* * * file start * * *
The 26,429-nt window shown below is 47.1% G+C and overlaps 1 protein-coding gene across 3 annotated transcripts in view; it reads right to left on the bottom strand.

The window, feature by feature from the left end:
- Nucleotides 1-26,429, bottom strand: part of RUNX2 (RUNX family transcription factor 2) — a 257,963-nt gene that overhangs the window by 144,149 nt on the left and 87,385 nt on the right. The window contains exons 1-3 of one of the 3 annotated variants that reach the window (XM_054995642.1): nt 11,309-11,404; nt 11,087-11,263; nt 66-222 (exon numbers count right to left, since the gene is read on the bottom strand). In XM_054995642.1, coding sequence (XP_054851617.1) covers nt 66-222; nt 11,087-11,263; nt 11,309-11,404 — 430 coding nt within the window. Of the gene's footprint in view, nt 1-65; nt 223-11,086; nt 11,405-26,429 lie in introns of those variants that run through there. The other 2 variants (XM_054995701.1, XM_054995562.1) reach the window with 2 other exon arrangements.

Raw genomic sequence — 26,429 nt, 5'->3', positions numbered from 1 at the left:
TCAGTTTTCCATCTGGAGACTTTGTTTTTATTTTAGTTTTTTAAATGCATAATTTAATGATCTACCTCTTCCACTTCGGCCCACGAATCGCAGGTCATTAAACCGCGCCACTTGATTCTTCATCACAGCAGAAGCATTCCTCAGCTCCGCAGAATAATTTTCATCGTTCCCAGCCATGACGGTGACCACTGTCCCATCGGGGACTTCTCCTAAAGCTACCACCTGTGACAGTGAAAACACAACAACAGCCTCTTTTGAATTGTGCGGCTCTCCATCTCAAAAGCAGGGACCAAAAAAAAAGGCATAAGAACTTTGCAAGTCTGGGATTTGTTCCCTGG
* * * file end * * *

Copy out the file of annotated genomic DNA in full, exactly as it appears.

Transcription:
The 26,429-nt window shown below is 47.1% G+C and overlaps 1 protein-coding gene across 3 annotated transcripts in view; it reads right to left on the bottom strand.

The window, feature by feature from the left end:
- Nucleotides 1-26,429, bottom strand: part of RUNX2 (RUNX family transcription factor 2) — a 257,963-nt gene that overhangs the window by 144,149 nt on the left and 87,385 nt on the right. The window contains exons 1-3 of one of the 3 annotated variants that reach the window (XM_054995642.1): nt 11,309-11,404; nt 11,087-11,263; nt 66-222 (exon numbers count right to left, since the gene is read on the bottom strand). In XM_054995642.1, coding sequence (XP_054851617.1) covers nt 66-222; nt 11,087-11,263; nt 11,309-11,404 — 430 coding nt within the window. Of the gene's footprint in view, nt 1-65; nt 223-11,086; nt 11,405-26,429 lie in introns of those variants that run through there. The other 2 variants (XM_054995701.1, XM_054995562.1) reach the window with 2 other exon arrangements.

Raw genomic sequence — 26,429 nt, 5'->3', positions numbered from 1 at the left:
TCAGTTTTCCATCTGGAGACTTTGTTTTTATTTTAGTTTTTTAAATGCATAATTTAATGATCTACCTCTTCCACTTCGGCCCACGAATCGCAGGTCATTAAACCGCGCCACTTGATTCTTCATCACAGCAGAAGCATTCCTCAGCTCCGCAGAATAATTTTCATCGTTCCCAGCCATGACGGTGACCACTGTCCCATCGGGGACTTCTCCTAAAGCTACCACCTGTGACAGTGAAAACACAACAACAGCCTCTTTTGAATTGTGCGGCTCTCCATCTCAAAAGCAGGGACCAAAAAAAAAGGCATAAGAACTTTGCAAGTCTGGGATTTGTTCCCTGG